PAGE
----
The Philippines would be able to attract more foreign direct investments (FDI) in the coming years amid reforms that improved the country's business climate, HSBC Global Research said.

However, the country should first address structural and institutional challenges, which may prompt some investors to look elsewhere in the Association of Southeast Asian Nations (ASEAN) region, it added.

In a report dated March 25, HSBC Global Research said despite the bearish outlook on FDI, the country has made good reforms since 2018, sparking investor interest to set up shop and take part in the Philippines' development.

'Thanks to the country's robust reform narrative, FDI sentiment in the Philippines is bound to improve in the years ahead and the general pessimism regarding the country's FDI competitiveness ought to turn for the better,' it said.

Based on central bank data, FDI fell for a second straight year in 2023, decreasing by 6.6 percent to $8.86 billion from $9.49 billion a year ago.

Despite the decline, the net inflow was slightly higher than the $8-billion target set by the central bank for 2023.

According to HSBC, several laws were passed to attract investments into the country. These include the Ease of Doing Business Law, which was passed in 2017 to cut red tape and streamline government process, and the CREATE law, which was passed in 2021 to introduce a more competitive selection of tax incentives.

HSBC also cited some liberalization reforms that were enacted over the last two years, namely the Foreign Investment Act, the Public Service Act and the Retail Trade Liberalization Act.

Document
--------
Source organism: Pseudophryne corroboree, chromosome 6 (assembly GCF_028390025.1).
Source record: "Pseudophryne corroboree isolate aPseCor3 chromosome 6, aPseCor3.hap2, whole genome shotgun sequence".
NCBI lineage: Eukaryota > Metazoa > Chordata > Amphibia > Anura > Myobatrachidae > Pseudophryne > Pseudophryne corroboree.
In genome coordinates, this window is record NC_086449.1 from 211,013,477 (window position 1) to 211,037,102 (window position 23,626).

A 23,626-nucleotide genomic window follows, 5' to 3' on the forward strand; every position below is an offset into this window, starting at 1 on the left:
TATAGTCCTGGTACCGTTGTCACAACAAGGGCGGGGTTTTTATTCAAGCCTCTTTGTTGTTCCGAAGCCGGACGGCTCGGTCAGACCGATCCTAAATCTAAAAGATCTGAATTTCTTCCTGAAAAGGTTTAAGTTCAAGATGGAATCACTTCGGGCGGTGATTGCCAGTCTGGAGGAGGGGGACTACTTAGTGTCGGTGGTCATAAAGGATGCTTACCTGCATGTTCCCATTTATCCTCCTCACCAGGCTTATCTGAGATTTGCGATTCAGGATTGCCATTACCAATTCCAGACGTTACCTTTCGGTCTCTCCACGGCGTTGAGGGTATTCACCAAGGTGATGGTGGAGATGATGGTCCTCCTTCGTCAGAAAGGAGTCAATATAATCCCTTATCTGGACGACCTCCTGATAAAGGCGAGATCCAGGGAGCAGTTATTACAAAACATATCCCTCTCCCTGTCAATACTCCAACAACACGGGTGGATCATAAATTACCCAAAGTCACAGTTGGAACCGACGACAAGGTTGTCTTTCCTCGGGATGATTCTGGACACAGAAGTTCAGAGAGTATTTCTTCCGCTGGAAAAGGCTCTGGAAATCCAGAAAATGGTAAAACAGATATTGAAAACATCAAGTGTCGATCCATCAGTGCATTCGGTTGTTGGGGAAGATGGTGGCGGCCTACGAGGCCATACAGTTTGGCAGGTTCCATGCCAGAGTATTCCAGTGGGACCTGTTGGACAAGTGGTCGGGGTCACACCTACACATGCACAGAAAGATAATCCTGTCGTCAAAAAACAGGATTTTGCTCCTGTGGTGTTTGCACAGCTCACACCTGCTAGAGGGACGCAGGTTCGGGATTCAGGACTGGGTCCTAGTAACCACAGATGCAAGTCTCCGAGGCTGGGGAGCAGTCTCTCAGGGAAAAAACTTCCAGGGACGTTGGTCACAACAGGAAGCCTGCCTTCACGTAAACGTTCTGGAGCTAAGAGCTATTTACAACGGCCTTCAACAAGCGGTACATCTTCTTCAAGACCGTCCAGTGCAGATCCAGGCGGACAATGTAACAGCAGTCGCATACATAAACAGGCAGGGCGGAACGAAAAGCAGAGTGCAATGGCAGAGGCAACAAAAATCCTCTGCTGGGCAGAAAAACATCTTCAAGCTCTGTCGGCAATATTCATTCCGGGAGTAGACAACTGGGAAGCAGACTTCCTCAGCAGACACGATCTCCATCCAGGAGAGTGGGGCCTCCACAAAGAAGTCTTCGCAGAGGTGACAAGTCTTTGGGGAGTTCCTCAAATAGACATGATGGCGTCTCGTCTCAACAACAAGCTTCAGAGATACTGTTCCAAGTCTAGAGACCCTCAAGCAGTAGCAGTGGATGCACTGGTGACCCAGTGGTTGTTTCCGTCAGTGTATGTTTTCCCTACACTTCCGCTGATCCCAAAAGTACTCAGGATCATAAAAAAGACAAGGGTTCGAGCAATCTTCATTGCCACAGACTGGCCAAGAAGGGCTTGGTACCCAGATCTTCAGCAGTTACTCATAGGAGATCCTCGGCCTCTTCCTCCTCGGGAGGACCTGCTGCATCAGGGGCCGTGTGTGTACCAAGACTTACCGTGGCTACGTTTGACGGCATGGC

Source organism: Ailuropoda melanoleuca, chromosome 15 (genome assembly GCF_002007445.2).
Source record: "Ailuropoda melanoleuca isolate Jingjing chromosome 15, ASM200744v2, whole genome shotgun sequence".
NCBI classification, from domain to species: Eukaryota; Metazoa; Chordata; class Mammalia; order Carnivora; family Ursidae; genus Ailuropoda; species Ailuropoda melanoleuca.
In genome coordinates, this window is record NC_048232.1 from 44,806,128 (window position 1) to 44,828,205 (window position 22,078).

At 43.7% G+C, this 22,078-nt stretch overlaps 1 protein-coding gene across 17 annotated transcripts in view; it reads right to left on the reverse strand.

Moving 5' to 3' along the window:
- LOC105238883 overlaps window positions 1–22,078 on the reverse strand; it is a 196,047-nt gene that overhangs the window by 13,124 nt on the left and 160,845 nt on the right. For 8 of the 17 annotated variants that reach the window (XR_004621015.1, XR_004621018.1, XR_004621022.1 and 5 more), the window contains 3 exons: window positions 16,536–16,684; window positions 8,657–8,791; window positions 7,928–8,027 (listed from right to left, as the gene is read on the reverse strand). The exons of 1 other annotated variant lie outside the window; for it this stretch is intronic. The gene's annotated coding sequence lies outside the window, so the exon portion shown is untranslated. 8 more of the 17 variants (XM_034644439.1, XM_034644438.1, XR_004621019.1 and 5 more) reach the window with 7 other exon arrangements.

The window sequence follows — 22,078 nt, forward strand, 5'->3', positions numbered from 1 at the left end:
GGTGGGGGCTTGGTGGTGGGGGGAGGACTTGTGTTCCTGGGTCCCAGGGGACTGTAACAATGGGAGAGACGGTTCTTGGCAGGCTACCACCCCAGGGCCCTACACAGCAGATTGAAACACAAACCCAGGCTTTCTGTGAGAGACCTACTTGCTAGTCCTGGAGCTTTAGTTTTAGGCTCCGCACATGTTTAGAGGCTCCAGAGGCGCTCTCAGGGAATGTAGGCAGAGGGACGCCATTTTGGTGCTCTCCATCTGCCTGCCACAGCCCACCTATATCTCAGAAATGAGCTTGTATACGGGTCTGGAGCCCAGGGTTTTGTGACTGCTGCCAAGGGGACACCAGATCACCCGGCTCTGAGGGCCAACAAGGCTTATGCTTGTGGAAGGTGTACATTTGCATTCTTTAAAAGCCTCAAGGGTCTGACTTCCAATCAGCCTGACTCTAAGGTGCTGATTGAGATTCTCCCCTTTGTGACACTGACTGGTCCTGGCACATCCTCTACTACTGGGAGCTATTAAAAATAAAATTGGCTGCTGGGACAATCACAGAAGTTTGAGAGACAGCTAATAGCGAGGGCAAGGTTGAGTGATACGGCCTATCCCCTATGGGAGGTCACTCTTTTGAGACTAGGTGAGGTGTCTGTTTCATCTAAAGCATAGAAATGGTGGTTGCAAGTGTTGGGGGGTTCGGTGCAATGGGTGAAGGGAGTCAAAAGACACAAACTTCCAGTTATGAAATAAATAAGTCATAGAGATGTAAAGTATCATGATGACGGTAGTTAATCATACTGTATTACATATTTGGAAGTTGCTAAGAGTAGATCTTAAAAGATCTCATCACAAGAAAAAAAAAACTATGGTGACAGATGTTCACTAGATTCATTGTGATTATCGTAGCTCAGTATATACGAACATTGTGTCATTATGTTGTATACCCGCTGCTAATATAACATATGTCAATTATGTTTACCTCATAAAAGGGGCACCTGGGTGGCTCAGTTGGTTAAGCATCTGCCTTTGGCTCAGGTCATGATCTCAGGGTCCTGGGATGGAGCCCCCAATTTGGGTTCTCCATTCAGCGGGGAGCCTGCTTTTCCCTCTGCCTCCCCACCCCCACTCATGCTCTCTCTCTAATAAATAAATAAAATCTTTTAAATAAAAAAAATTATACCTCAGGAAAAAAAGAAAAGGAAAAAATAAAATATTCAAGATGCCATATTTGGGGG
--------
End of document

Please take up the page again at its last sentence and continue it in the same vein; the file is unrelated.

'Nonetheless, we should give credit where credit is due, and these big-ticket reforms, though nascent, signal to the world that the business climate in the Philippines is moving in the right direction,' HSBC said.

The recent circular of the Department of Energy, which enabled 100 percent foreign ownership of renewable energy projects, also increased investments in the energy sector, the research firm said.

The Philippines has also seen higher investments from ASEAN, Japan and Europe, and soon, the US, HSBC said.

However, high electricity rates and red tape may continue to dampen foreign investments.

'Although the country's outlook for FDI is far more robust today than in the past decade, the reality is that the Philippines is still mired by a myriad of structural and institutional challenges, enough to make some investors look elsewhere in ASEAN,' HSBC said.

It said that electricity costs in the Philippines remain the highest among developing economies in ASEAN, making it more costly for potential manufacturers to set up their business in the country.

'Nonetheless, these issues are not unsolvable. Hopefully, the surge of renewable energy-related FDI is able to turn the archipelago's tidal prowess into actual energy supply, which, in turn, brings down prices,' HSBC said.

Despite the challenges, the Philippines has built a robust and credible reform narrative that may continue to attract foreign investments.

'The country still has some areas to improve. However, the past five years have shown that the archipelago is pointed in the direction of making things better,' HSBC said.

It added that amending restrictions in the constitutions also signal that the country is open for reforms to boost FDIs.

Copyright © 2022 PhilSTAR Daily, Inc Provided by SyndiGate Media Inc. (